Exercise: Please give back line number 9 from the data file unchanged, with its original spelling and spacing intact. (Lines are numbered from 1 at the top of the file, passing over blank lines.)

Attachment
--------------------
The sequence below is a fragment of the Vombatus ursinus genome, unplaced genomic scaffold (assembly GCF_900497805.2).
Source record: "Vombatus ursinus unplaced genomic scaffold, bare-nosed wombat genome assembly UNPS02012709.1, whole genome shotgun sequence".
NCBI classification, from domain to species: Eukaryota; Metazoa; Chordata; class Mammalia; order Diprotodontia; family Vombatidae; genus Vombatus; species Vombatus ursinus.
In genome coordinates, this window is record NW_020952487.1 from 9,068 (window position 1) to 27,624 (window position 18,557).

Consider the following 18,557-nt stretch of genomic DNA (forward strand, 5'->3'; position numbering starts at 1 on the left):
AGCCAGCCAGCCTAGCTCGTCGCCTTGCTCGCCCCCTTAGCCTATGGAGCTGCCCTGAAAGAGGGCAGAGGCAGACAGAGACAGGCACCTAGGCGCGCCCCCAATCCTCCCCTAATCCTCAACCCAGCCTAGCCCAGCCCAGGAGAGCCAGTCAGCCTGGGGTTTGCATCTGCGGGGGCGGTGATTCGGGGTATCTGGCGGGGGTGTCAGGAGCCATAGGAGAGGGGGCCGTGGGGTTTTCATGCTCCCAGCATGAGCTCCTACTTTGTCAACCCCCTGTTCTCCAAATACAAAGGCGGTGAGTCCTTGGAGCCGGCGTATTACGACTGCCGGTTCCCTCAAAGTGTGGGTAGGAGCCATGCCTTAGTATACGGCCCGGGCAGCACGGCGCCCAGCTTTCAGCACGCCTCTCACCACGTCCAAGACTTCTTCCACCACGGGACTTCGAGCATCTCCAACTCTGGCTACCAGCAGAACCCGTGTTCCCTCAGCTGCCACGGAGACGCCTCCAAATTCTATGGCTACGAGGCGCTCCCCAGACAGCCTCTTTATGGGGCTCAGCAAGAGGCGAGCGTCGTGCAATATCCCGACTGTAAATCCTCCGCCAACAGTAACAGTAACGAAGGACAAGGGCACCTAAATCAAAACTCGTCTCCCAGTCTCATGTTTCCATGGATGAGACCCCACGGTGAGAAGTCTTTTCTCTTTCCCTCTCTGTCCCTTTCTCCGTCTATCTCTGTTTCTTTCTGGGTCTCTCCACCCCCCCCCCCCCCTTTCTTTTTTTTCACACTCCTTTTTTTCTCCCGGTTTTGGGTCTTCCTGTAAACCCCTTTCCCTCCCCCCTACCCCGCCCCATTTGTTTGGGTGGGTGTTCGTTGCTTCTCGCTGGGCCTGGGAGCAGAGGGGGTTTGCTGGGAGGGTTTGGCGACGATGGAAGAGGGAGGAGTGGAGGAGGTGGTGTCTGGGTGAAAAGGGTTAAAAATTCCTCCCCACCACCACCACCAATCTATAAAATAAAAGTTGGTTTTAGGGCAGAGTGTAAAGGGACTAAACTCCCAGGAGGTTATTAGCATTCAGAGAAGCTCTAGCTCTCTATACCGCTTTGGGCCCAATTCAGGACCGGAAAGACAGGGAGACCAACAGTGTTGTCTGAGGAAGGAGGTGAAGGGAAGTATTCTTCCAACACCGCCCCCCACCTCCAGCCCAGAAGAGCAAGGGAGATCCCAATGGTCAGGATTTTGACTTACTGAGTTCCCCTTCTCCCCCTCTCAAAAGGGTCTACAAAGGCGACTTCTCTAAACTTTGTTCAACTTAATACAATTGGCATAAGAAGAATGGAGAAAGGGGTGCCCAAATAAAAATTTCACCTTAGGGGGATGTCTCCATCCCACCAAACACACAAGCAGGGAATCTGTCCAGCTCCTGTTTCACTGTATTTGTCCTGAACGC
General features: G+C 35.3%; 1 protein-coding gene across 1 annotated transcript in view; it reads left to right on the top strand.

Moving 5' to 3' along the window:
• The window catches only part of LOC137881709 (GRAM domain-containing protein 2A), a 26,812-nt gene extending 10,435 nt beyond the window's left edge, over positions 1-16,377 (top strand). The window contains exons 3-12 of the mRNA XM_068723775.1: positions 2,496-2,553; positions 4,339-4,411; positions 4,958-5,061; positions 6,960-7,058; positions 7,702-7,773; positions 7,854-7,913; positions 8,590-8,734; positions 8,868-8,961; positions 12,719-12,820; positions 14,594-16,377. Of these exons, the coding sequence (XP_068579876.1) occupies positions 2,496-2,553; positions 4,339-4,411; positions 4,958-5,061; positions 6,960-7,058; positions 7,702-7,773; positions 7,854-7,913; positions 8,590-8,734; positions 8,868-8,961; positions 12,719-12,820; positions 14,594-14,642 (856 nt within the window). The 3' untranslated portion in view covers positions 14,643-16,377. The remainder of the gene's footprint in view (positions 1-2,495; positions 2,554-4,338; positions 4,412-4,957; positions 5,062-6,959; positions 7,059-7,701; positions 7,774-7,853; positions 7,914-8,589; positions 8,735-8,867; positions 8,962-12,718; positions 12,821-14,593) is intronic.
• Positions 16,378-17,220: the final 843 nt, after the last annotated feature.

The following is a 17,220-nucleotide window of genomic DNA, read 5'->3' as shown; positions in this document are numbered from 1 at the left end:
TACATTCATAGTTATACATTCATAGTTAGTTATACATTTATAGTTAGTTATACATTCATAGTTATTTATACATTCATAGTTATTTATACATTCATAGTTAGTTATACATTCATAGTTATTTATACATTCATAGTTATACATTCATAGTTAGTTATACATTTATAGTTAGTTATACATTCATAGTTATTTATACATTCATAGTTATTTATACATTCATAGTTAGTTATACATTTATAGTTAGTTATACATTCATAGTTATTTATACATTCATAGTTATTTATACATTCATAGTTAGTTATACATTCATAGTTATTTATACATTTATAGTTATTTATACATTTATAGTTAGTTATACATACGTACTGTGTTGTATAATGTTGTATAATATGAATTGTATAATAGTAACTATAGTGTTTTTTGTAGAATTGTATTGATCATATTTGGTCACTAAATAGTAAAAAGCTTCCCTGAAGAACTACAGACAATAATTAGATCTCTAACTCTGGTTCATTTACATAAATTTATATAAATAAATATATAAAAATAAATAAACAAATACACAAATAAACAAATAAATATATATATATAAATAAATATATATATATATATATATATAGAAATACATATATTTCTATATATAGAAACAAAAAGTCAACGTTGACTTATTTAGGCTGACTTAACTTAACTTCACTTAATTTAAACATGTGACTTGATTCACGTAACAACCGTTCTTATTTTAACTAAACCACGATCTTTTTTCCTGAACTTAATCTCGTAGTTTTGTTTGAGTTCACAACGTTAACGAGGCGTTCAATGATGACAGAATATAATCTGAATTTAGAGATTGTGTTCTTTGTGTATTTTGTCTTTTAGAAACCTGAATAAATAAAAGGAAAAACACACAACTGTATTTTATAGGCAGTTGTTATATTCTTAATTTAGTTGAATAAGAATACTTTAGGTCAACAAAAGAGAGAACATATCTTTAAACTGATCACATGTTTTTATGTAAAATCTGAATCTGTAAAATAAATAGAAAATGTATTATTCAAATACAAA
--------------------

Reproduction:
• The window catches only part of LOC137881709 (GRAM domain-containing protein 2A), a 26,812-nt gene extending 10,435 nt beyond the window's left edge, over positions 1-16,377 (top strand). The window contains exons 3-12 of the mRNA XM_068723775.1: positions 2,496-2,553; positions 4,339-4,411; positions 4,958-5,061; positions 6,960-7,058; positions 7,702-7,773; positions 7,854-7,913; positions 8,590-8,734; positions 8,868-8,961; positions 12,719-12,820; positions 14,594-16,377. Of these exons, the coding sequence (XP_068579876.1) occupies positions 2,496-2,553; positions 4,339-4,411; positions 4,958-5,061; positions 6,960-7,058; positions 7,702-7,773; positions 7,854-7,913; positions 8,590-8,734; positions 8,868-8,961; positions 12,719-12,820; positions 14,594-14,642 (856 nt within the window). The 3' untranslated portion in view covers positions 14,643-16,377. The remainder of the gene's footprint in view (positions 1-2,495; positions 2,554-4,338; positions 4,412-4,957; positions 5,062-6,959; positions 7,059-7,701; positions 7,774-7,853; positions 7,914-8,589; positions 8,735-8,867; positions 8,962-12,718; positions 12,821-14,593) is intronic.